Genevieve Gaignard, Do You Only Want to See What You Believe?, 2022, Found mirrors, vintage wallpaper, 102″ x 90 1/2″ x 1″, Courtesy the Artist and Vielmetter, Los Angeles. (photo by Brica Wilcox)
Oppenheimer, Thompson and Anonymous Galleries: First Floor
In times of political, social and economic strife, what better balm than the simple pleasure of adorning self and space through jewelry, clothing and physical transformation? To adorn is to bring about beauty, to prepare oneself, to hold space — whether it be a daily practice, or one saved for special occasions. We don glitter and gold for a night on the town, and anoint ourselves with holy water and incense for the spiritual plane. We invest in objects to further our personal style: a pair of hand-me-down earrings that makes us feel powerful, or the jeans that fit exactly right. We decorate ourselves in the antique and the modern, the heirloom and the trinket, the statement piece and the impulse purchase. We use these decorations to both stand apart and to signal to others within our desired communities.
We branch out beyond ourselves and embellish our spaces as extensions of our bodies, our homes, our workplaces and neighborhoods. Within our rooms we reify our identities with treasured objects and
inherently personal decor. We embellish our environments so that within them, we may see reflections of ourselves.
As human beings, we express ourselves in countless ways, but the most innate is through the art of adornment. We communicate to those around us who we have been, who we are and who we wish to be. Before leaving the house, we glimpse ourselves and see ourselves glittering, and within that sparkle — a promise. With this exhibition, we explore that promise: to be our true selves through the act of adornment. We reflect on the adornment of self and space, from the sacred to the mundane, the holy to the profane. Once adorned, we feel both confidence and comfort in this chaotic world.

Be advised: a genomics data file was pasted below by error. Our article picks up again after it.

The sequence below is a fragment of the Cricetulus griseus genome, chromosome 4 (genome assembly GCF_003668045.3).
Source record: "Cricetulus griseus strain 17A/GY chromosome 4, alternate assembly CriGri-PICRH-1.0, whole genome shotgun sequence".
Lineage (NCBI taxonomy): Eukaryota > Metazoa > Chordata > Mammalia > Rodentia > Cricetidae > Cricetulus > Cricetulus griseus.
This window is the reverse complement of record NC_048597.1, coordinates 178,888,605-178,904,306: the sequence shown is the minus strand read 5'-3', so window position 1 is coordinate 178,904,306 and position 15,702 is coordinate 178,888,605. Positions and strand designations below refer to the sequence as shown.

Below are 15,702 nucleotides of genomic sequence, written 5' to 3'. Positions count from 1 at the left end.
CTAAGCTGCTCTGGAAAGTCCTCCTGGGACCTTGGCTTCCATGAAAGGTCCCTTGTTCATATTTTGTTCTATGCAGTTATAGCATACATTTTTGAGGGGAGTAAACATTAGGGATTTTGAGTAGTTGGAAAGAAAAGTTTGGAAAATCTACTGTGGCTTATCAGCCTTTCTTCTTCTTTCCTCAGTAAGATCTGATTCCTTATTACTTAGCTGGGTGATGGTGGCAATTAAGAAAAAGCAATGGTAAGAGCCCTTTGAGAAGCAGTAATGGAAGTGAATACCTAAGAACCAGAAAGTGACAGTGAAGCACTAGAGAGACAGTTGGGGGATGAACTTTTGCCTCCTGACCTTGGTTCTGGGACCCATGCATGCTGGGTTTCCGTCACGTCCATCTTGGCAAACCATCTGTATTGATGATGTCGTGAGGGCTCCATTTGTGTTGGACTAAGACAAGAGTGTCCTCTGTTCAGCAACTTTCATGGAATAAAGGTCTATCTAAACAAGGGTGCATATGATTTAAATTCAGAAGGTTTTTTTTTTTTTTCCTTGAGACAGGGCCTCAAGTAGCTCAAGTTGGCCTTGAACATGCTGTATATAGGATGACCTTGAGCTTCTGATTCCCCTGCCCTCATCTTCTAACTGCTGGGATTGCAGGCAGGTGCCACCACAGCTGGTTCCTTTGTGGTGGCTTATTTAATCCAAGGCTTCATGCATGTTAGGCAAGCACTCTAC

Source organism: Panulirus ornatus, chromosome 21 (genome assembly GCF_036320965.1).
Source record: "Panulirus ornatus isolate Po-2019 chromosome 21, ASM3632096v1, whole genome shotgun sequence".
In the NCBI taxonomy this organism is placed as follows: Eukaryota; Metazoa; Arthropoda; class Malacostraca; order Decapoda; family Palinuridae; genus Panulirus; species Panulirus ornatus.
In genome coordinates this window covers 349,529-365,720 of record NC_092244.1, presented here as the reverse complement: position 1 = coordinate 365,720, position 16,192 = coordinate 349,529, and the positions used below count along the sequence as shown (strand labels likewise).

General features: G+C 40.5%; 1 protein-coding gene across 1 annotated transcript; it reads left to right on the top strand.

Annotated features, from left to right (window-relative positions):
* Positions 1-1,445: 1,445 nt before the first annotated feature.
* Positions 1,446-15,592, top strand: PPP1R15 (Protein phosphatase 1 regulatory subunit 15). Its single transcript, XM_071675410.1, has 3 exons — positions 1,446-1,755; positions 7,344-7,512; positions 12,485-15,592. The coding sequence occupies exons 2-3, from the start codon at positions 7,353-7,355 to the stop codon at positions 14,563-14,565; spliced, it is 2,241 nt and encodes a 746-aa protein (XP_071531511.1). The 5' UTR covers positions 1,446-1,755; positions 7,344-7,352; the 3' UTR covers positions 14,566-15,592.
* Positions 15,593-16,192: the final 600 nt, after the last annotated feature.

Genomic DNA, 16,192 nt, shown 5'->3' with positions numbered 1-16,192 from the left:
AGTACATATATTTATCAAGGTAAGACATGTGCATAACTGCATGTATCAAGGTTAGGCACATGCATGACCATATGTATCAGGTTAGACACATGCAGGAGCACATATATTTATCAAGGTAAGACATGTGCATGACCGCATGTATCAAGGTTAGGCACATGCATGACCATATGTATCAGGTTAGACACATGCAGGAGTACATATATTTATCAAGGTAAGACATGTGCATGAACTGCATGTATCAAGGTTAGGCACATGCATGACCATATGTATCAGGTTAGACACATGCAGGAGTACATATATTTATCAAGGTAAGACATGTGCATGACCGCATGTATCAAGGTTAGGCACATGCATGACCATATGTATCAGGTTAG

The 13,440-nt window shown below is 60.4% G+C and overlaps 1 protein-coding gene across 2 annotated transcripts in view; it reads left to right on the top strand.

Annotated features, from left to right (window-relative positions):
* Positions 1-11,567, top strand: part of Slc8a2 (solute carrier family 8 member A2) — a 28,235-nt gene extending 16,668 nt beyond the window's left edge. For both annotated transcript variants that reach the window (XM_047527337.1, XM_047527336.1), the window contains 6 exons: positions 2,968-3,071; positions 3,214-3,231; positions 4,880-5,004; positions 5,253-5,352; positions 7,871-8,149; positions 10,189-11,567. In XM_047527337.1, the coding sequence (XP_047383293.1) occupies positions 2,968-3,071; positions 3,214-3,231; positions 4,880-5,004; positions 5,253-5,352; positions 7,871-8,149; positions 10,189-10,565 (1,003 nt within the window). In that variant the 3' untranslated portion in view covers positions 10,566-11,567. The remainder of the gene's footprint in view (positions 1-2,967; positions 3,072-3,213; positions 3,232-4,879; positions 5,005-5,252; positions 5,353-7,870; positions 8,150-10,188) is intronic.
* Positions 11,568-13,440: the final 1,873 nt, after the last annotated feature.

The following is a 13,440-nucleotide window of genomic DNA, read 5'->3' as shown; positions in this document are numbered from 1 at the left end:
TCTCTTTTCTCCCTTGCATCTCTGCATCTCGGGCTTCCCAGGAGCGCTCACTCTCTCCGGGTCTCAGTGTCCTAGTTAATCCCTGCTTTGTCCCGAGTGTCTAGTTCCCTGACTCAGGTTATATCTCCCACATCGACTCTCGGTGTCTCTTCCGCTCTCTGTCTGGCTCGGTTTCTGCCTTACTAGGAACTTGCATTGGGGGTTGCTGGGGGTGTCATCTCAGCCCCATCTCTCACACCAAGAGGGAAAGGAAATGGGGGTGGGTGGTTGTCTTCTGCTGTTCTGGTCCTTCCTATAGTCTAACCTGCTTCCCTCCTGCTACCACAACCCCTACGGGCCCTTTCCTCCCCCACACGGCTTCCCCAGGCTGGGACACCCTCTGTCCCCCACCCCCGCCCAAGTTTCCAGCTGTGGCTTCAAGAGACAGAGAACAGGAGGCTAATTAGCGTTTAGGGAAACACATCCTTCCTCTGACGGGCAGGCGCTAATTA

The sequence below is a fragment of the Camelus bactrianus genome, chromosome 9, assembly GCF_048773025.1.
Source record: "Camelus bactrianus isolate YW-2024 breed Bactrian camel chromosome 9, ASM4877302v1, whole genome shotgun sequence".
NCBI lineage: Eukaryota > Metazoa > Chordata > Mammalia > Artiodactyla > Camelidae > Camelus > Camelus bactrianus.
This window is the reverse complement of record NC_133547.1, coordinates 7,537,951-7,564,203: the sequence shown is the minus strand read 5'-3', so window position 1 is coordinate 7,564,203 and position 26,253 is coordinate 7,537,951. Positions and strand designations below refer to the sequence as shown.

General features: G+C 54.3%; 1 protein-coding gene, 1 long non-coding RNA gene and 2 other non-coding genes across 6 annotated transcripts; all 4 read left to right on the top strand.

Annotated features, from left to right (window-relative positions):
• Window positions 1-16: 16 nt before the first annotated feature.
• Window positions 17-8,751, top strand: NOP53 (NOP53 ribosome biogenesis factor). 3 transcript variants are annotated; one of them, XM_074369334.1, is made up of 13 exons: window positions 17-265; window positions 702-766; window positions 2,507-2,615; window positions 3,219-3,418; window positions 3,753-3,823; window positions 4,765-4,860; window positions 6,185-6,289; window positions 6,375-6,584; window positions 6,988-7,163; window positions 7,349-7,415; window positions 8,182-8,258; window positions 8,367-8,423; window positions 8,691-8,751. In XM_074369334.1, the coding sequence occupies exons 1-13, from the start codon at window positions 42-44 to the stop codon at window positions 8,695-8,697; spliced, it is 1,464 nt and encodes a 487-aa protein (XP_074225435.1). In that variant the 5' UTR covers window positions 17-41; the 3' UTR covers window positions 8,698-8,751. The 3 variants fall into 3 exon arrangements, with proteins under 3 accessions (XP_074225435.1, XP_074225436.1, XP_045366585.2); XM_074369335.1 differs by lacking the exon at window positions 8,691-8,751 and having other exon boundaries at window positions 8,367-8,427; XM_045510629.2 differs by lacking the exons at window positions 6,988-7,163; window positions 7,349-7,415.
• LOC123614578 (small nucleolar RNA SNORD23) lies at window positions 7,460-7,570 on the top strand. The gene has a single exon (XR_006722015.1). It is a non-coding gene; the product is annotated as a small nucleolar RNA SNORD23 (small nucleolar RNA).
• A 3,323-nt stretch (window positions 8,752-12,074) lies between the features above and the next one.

Adorned embodies the spirit of collaboration. In three separate installations, we highlight an underrecognized asset: The Fashion Collection at Johnson County Community College, overseen by Joy Rhodes, Professor and Chair of JCCC’s Fashion Merchandising & Design Department. Selections from The Fashion Collection provide the impetus for the installations by Boi Boy, co-curator of Adorned, Artist and Communications and Volunteer Coordinator at Charlotte Street Foundation. JoAnne Northrup, Executive Director and Chief Curator of Nerman Museum of Contemporary Art, also co-curated the exhibition.
Adorned features a significant loan of contemporary art drawn from the collection of Christy and Bill Gautreaux.. The exhibition also features a loan of 50 exceptional bolo ties, each an artwork in its own right, selected from the collection of Cindy and Larry Meeker. Artists in Adorned include Caroline Achaintre, Zack Balber, Kevin Beasley, Valérie Belin, Sanford Biggers, Boi Boy, Patty Carroll, Nick Cave, Carlos Rolón/Dzine, Angela Ellsworth, Andrew Erdos, Genevieve Gaignard, Vanessa German, Luis Gispert and Jeffrey Reed, Martine Gutierrez, Charles Loloma, Roberto Lugo, Marilyn Minter, Preston Monongye, Dylan Mortimer, Zanele Muholi, Kori Newkirk, Rashaad Newsome, Angel Otero, Ebony G. Patterson, Sydney Pener, Umar Rashid, Wendy Red Star, Rozeal, Devan Shimoyama, Rose B. Simpson, Jennifer Steinkamp, Hank Willis Thomas, and others.
In conjunction with Adorned, this fall the Nerman Museum of Contemporary Art will open a permanent display of American Indian jewelry in JCCC’s Billington Library, Second Floor, curated by Founding Executive Director and Chief Curator, Bruce Hartman.